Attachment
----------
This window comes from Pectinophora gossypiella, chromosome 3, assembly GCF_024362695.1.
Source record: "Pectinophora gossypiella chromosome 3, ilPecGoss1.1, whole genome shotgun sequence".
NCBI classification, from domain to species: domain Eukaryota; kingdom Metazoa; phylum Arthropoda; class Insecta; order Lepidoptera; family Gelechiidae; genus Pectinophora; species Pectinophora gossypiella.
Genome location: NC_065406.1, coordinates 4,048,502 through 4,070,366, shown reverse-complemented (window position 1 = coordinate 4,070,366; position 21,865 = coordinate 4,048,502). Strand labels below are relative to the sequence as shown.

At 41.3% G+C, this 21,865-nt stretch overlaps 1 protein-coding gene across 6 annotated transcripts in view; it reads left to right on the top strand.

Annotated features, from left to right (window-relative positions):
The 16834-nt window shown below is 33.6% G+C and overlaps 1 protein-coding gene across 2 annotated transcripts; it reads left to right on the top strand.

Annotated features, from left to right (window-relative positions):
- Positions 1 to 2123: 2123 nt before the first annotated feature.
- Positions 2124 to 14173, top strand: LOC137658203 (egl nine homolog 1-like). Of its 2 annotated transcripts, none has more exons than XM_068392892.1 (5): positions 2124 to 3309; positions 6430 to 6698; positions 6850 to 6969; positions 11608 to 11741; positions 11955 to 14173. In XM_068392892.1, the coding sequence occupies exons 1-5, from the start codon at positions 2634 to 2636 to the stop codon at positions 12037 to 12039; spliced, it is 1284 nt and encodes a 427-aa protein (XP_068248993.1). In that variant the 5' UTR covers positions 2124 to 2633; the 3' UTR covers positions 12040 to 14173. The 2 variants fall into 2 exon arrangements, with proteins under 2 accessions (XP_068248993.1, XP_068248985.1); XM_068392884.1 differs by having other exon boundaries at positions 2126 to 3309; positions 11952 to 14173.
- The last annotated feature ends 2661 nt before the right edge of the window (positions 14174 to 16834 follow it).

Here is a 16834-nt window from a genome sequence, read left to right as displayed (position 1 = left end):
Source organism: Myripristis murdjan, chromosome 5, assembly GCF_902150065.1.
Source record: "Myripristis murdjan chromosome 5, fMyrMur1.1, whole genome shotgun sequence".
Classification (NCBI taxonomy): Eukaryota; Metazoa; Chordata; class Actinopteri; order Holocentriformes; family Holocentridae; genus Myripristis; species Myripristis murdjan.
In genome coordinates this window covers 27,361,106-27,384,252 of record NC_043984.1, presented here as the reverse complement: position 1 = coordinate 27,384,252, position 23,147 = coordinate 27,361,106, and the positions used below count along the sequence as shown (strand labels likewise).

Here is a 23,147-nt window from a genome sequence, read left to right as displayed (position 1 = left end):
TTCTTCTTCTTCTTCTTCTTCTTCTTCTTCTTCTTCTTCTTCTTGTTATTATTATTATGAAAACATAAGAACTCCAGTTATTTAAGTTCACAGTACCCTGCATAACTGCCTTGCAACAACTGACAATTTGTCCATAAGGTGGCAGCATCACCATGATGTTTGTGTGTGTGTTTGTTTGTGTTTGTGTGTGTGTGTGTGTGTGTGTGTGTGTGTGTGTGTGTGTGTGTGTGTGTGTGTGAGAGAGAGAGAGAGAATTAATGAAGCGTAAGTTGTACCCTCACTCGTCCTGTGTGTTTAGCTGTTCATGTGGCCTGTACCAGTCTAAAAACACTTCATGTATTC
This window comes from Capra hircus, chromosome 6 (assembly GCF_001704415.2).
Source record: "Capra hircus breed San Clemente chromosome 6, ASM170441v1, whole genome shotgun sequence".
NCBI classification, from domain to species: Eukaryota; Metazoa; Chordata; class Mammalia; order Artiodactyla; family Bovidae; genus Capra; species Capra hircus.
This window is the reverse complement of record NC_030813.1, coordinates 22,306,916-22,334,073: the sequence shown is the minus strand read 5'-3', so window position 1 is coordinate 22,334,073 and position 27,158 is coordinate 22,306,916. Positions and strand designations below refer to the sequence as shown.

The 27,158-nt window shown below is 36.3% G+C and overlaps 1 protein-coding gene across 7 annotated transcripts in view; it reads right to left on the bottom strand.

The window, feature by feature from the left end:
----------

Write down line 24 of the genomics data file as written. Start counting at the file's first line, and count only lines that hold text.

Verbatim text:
The window, feature by feature from the left end: